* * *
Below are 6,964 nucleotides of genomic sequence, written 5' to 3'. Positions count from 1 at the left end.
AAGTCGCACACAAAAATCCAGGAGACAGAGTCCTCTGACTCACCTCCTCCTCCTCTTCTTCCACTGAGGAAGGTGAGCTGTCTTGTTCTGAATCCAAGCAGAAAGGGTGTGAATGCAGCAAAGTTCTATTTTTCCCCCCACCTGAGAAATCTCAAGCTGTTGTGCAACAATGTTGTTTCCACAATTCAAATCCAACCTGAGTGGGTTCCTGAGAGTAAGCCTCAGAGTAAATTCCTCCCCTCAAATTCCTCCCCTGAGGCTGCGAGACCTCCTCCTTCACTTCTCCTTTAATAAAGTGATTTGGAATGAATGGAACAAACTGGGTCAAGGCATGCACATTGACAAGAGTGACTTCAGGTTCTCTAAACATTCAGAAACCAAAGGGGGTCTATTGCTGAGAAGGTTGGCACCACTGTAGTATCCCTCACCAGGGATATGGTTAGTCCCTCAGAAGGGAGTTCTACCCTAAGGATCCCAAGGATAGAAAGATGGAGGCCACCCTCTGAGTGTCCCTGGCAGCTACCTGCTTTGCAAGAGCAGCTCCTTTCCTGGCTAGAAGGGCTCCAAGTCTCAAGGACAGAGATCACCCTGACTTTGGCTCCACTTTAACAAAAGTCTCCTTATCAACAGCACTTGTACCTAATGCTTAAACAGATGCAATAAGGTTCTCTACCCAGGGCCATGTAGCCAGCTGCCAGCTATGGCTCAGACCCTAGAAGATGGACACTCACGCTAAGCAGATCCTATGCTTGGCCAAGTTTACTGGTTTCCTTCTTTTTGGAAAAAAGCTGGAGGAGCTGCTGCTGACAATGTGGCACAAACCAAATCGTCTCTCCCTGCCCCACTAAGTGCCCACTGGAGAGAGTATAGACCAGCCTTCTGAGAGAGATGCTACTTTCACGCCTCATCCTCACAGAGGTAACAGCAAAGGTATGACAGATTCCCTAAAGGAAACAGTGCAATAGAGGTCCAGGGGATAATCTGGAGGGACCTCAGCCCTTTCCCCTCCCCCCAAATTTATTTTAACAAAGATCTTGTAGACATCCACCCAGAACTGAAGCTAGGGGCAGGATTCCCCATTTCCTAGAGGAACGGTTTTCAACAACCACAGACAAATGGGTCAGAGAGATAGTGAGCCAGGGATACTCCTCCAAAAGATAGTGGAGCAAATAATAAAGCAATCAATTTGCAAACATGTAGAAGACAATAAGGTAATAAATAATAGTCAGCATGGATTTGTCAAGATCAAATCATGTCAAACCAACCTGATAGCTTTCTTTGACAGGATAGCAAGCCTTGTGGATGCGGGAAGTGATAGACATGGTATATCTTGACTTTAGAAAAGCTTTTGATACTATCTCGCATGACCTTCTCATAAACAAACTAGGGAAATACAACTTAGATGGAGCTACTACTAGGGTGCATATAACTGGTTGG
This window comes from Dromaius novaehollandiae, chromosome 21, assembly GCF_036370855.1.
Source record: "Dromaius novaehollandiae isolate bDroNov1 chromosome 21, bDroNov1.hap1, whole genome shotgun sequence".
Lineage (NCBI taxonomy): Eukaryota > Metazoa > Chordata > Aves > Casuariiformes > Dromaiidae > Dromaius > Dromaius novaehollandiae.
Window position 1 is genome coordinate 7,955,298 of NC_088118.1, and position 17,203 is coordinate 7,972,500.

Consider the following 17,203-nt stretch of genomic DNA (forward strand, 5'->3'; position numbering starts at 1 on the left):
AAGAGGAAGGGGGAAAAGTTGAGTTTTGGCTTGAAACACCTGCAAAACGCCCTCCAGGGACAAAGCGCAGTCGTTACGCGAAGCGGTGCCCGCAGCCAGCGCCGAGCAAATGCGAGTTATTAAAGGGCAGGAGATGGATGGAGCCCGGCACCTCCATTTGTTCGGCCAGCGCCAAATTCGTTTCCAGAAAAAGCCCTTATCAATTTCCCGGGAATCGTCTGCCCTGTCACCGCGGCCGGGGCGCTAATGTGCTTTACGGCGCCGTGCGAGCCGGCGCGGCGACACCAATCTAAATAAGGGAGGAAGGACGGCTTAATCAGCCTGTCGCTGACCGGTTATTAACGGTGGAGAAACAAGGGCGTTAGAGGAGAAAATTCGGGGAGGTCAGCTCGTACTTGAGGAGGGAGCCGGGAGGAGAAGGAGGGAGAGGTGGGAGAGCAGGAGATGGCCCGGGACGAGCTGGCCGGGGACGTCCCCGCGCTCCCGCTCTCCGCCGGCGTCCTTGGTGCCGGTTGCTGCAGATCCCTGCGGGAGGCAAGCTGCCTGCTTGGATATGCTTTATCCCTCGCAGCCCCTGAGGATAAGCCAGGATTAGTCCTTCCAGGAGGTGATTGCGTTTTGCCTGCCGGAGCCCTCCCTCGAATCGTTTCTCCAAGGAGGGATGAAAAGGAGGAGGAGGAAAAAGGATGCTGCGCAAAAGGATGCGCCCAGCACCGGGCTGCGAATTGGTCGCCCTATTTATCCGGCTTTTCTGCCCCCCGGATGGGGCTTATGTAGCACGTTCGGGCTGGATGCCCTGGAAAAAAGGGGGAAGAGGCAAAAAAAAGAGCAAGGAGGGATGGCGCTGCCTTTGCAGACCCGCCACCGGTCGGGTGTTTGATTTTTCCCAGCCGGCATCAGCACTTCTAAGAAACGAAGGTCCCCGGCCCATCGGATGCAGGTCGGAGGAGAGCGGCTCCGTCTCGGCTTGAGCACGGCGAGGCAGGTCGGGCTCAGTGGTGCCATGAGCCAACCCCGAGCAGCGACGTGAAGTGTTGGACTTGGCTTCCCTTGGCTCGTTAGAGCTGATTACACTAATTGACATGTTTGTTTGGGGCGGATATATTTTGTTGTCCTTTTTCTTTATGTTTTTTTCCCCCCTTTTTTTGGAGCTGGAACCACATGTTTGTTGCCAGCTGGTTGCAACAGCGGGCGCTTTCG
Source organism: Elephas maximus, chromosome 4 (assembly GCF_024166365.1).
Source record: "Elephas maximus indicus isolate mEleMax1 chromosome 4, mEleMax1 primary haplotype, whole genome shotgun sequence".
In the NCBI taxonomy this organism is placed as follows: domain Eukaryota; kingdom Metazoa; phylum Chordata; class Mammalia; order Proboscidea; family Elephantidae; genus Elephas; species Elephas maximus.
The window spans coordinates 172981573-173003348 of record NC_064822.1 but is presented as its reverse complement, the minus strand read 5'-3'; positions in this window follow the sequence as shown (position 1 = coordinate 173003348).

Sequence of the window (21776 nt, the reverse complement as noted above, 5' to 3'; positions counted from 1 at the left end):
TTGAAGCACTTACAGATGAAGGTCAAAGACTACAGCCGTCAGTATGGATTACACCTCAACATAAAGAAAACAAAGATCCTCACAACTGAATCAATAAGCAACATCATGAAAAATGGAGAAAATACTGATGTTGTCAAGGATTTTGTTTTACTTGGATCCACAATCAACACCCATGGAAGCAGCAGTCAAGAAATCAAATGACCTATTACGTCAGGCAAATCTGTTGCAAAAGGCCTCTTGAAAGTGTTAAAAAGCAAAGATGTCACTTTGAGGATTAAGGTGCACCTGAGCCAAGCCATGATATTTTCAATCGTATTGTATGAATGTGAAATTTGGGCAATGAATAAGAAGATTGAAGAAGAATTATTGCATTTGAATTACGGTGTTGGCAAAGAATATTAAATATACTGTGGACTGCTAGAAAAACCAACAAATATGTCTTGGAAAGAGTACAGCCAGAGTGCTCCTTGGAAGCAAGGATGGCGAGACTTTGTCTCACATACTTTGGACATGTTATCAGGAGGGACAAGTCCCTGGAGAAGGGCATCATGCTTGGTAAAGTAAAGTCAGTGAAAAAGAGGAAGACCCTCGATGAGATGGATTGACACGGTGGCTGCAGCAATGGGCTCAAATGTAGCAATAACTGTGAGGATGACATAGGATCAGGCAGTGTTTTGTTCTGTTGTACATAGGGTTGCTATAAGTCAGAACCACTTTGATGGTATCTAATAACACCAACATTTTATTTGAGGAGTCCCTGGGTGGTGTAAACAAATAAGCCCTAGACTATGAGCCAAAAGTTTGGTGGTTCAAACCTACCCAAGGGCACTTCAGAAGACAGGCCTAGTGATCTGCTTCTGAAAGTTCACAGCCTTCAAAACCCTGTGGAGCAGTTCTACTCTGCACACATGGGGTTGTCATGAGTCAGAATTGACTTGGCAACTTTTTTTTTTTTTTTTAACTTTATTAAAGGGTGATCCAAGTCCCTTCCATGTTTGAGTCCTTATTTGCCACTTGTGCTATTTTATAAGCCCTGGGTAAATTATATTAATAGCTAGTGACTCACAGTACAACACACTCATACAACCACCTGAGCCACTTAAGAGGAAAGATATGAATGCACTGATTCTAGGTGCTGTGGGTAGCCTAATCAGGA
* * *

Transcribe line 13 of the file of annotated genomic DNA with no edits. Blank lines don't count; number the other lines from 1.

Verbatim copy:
Sequence of the window (21776 nt, the reverse complement as noted above, 5' to 3'; positions counted from 1 at the left end):